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Date: 1690, 1694, 1695, 1700, 1706

"As it is in the motions of the body, so it is in the thoughts of our minds: Where any one is such, that we have power to take it up, or lay it by, according to the preference of the mind, there we are at liberty"

— Locke, John (1632-1704)

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Date: 1690, 1694, 1695, 1700, 1706

"A Man on the Rack, is not at liberty to lay by the Idea of pain, and divert himself with other Contemplations: And sometimes a boisterous Passion hurries our Thoughts, as a Hurricane does our Bodies, without leaving us the liberty of thinking on other things, which we would rather chuse."

— Locke, John (1632-1704)

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Date: 1690, 1694, 1695, 1700, 1706

"He that has his chains knocked off, and the prison doors set open to him, is perfectly at liberty, because he may either go or stay, as he best likes; though his preference be determined to stay, by the darkness of the night, or illness of the weather, or want of other lodging."

— Locke, John (1632-1704)

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Date: 1690, 1694, 1695, 1700, 1706

"The mind has a different relish, as well as the palate; and you will as fruitlessly endeavour to delight all men with riches or glory (which yet some men place their happiness in) as you would to satisfy all men's hunger with cheese or lobsters; which, though very agreeable and delicious fare to...

— Locke, John (1632-1704)

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Date: 1690, 1694, 1695, 1700, 1706

"[W]hereas those innate principles are supposed to be quite of another nature; not coming into the mind by any accidental alterations in, or operations on the body; but, as it were, original characters impressed upon it, in the very first moment of its being and constitution."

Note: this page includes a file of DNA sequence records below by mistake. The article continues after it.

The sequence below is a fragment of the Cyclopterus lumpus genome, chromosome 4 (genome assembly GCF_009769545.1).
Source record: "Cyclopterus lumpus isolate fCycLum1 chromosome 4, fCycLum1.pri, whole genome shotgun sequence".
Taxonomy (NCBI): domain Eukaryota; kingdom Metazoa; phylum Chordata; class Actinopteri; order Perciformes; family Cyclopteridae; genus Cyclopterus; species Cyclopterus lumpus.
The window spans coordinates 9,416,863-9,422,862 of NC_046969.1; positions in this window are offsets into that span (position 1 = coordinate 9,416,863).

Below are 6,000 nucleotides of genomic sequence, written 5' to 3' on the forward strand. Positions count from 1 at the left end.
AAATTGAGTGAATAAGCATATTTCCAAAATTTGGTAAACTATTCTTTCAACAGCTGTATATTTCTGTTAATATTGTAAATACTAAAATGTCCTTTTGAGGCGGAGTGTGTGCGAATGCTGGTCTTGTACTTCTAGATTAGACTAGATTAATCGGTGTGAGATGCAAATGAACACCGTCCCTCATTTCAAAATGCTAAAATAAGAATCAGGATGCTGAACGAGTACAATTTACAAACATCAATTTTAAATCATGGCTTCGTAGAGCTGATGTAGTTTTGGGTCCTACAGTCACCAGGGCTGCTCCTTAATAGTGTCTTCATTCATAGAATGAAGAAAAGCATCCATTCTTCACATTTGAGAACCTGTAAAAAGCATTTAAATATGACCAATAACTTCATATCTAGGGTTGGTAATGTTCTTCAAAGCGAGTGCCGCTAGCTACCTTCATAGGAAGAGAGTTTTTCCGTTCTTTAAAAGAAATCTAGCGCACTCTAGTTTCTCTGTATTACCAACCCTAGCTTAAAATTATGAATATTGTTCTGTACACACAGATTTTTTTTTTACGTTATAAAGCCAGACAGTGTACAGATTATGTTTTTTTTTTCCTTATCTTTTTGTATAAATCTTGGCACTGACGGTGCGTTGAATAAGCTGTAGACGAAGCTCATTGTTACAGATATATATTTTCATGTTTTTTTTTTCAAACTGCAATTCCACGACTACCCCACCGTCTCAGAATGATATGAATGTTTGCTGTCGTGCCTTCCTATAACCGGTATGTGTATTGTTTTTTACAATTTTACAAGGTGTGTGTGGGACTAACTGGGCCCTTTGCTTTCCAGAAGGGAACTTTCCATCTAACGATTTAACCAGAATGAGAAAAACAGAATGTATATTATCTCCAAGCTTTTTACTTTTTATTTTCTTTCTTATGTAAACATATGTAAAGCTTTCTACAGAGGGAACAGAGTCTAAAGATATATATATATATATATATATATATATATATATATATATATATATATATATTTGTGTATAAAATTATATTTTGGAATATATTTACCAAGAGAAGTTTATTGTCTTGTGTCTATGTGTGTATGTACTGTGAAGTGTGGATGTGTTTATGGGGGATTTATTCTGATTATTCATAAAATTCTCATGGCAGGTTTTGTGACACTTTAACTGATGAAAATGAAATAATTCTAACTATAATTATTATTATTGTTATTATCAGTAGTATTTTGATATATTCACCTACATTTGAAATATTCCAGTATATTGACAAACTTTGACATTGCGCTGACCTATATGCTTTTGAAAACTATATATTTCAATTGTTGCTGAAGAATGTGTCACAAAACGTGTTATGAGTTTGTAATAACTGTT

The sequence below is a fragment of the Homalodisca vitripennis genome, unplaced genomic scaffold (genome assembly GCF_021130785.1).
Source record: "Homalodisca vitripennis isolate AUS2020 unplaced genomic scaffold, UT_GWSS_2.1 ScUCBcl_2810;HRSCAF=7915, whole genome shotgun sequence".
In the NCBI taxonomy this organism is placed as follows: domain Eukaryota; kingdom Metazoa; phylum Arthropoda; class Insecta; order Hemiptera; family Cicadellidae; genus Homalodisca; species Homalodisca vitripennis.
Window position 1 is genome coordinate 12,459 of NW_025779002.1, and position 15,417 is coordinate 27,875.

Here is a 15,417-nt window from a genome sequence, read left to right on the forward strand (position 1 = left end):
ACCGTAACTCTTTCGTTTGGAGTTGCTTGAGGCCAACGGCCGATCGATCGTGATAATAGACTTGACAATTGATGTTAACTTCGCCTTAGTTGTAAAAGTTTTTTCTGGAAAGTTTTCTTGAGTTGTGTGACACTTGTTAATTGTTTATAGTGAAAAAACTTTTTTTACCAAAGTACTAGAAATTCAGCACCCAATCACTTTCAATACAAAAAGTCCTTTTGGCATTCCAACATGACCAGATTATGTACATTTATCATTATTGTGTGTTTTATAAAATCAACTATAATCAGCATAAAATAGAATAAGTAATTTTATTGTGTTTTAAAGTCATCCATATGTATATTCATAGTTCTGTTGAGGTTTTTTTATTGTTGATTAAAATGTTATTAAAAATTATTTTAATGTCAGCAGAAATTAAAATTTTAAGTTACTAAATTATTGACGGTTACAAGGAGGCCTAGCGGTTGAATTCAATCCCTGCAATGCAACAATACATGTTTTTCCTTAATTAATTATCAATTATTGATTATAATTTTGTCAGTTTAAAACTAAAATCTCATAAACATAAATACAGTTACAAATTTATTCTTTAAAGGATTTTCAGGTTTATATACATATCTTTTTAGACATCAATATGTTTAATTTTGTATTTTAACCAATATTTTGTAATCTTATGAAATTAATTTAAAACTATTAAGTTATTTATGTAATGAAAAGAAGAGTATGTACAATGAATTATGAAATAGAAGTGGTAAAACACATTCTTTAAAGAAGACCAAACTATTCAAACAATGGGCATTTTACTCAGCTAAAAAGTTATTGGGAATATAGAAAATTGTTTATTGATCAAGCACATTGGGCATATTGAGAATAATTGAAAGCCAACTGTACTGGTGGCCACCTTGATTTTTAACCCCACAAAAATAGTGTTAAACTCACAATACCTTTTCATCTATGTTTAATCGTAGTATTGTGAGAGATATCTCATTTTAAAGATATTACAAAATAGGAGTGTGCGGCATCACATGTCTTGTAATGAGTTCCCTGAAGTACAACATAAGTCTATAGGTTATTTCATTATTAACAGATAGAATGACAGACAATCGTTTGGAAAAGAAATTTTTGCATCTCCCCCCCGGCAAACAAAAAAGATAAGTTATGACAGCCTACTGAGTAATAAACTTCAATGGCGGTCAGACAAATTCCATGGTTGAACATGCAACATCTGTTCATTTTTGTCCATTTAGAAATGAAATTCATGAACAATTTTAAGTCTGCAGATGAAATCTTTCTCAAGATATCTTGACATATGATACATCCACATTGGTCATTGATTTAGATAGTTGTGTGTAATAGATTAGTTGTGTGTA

— Locke, John (1632-1704)

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Date: 1690, 1694, 1695, 1700, 1706

"Just thus it is with our ideas, which are as it were the pictures of things."

— Locke, John (1632-1704)

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Date: 1690, 1694, 1695, 1700, 1706

"[N]othing is so unfit to assist the mind in that, as syllogism; which running away with one assumed probability, or one topical argument, pursues that till it has led the mind quite out of sight of the thing under consideration; and forcing it upon some remote difficulty, holds it fast there, in...

— Locke, John (1632-1704)

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Date: 1690, 1694, 1695, 1700, 1706

"For to apply this Answer with any tolerable Sence to our present Purpose, it must signify one of these two things; either, That as soon as Men come to the use of Reason, these supposed native Inscriptions come to be known, and observed by them; Or else, that the Use and Exercise of Men's Reason,...

— Locke, John (1632-1704)

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Date: 1690, 1694, 1695, 1700, 1706

"A Man receives a sensible Injury from another, thinks on the Man and that Action over and over; and by ruminating on them strongly, or much in his mind, so cements those two Ideas together, that he makes them almost one."

— Locke, John (1632-1704)

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Date: 1690, 1694, 1695, 1700, 1706

"A pestle and mortar will as soon bring any particle of matter to indivisibility, as the acutest thought of a mathematician; and a surveyor may as soon with his chain measure out infinite space, as a philosopher by the quickest flight of mind reach it, or by thinking comprehend it; which is to ha...

— Locke, John (1632-1704)

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The Mind is a Metaphor is authored by Brad Pasanek, Assistant Professor of English, University of Virginia.